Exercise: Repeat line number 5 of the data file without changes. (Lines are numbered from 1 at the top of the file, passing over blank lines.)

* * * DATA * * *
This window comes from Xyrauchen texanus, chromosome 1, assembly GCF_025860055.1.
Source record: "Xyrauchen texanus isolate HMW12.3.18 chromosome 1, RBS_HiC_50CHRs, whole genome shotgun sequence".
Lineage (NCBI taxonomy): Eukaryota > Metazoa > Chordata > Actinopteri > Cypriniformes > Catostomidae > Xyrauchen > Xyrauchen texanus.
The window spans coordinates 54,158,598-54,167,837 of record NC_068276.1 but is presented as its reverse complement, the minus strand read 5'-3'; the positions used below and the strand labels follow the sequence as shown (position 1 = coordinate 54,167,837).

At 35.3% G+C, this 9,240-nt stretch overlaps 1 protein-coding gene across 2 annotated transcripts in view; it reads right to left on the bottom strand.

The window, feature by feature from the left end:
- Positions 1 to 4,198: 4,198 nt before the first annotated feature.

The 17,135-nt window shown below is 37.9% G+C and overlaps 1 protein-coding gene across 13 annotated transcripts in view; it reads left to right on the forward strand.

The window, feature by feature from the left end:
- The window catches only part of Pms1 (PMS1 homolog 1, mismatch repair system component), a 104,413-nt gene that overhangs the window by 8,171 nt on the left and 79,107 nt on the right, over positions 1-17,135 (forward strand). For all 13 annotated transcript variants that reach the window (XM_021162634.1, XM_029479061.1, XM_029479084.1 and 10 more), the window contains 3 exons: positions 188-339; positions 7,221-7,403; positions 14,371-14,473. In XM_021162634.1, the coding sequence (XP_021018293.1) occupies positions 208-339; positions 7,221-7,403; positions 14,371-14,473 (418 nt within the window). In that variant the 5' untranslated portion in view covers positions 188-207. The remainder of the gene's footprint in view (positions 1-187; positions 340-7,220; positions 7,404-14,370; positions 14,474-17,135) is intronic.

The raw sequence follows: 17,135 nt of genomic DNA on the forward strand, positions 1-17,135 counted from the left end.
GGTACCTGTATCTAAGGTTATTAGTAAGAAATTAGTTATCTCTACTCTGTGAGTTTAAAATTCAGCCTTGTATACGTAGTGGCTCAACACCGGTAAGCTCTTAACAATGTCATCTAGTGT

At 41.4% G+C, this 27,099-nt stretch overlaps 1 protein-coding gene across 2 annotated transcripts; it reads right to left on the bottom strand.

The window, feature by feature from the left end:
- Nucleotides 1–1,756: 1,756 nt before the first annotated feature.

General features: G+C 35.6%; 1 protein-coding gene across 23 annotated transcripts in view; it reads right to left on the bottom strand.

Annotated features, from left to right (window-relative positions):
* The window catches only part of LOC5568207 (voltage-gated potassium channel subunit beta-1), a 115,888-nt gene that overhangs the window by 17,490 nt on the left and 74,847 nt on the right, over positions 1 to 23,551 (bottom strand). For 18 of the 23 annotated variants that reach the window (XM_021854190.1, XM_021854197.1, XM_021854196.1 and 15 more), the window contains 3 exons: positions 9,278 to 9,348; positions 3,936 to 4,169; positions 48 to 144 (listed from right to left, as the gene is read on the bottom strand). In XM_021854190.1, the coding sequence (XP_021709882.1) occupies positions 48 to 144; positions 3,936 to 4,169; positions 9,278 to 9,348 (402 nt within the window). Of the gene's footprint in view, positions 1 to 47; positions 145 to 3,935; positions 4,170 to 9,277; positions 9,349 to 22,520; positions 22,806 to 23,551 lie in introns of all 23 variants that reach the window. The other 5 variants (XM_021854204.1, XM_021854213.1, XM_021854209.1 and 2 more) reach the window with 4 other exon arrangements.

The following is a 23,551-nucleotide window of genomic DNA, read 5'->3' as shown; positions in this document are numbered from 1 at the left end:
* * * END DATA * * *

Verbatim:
At 35.3% G+C, this 9,240-nt stretch overlaps 1 protein-coding gene across 2 annotated transcripts in view; it reads right to left on the bottom strand.